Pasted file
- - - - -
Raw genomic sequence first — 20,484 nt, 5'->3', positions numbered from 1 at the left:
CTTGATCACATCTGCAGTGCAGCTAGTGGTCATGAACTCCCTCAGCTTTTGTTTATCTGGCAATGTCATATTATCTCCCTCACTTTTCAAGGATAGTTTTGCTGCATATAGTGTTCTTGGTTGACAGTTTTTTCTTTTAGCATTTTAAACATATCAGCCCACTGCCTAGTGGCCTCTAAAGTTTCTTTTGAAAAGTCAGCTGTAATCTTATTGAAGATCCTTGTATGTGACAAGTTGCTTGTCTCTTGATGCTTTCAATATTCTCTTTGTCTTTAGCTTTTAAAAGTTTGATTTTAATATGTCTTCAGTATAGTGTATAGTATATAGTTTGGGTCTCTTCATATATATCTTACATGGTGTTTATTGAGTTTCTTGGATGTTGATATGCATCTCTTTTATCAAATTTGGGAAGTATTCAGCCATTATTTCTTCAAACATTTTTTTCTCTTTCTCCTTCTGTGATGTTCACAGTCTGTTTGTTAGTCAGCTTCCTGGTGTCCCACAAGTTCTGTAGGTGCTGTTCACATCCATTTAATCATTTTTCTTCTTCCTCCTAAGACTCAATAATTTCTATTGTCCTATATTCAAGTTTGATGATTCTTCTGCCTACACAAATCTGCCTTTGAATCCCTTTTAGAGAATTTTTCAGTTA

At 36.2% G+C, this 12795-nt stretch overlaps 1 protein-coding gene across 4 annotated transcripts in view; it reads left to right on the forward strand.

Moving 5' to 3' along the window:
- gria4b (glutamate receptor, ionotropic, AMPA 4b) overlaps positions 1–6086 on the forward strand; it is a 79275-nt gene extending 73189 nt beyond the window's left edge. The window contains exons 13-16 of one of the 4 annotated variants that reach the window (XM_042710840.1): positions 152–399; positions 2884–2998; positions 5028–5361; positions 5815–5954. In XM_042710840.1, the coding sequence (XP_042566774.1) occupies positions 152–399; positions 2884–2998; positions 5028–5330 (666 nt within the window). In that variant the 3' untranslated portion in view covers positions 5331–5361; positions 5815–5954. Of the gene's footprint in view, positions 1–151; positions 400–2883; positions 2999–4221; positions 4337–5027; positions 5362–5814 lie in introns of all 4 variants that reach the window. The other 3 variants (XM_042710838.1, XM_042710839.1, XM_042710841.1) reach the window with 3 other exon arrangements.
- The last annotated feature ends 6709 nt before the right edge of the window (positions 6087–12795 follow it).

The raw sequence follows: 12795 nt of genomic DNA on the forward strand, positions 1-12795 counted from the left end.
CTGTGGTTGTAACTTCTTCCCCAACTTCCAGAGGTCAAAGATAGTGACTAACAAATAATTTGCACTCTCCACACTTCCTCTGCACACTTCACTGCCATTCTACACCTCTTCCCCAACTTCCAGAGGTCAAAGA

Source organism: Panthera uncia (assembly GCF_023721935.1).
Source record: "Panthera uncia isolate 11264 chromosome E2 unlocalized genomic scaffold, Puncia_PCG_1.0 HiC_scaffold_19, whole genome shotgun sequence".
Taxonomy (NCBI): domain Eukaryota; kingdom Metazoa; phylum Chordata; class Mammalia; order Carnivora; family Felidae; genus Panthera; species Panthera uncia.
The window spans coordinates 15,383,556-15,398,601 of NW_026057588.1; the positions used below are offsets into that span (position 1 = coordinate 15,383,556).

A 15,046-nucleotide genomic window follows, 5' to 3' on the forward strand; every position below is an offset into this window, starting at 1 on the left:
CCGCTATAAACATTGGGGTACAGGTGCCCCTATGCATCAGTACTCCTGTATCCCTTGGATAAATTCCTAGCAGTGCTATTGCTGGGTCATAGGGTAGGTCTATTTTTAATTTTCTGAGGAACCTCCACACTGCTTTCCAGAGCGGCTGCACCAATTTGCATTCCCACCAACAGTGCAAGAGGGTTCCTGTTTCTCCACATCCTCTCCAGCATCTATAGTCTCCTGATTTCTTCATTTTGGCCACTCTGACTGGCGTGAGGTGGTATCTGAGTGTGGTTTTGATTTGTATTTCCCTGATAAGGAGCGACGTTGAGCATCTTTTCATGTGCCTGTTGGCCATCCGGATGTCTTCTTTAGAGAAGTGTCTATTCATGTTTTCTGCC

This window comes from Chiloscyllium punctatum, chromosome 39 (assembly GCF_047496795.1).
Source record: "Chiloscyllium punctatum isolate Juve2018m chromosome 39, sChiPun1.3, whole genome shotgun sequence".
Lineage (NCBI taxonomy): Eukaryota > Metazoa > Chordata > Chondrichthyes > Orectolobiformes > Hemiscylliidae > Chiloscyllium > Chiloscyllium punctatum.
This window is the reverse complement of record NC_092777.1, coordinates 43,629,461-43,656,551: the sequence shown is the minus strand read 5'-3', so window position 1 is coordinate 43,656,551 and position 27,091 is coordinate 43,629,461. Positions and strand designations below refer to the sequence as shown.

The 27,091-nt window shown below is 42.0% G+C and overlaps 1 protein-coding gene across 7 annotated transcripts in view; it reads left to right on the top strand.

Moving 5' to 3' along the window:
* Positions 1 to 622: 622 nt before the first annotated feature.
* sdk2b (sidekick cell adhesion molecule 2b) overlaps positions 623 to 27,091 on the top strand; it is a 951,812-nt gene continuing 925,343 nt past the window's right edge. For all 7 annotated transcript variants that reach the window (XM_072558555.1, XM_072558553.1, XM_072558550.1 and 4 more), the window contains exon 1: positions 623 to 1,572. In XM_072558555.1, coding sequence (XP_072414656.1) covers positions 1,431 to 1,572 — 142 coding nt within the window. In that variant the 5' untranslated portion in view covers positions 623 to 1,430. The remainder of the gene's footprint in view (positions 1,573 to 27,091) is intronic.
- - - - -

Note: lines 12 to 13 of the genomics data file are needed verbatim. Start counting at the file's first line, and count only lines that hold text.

The window spans coordinates 15,383,556-15,398,601 of NW_026057588.1; the positions used below are offsets into that span (position 1 = coordinate 15,383,556).

A 15,046-nucleotide genomic window follows, 5' to 3' on the forward strand; every position below is an offset into this window, starting at 1 on the left: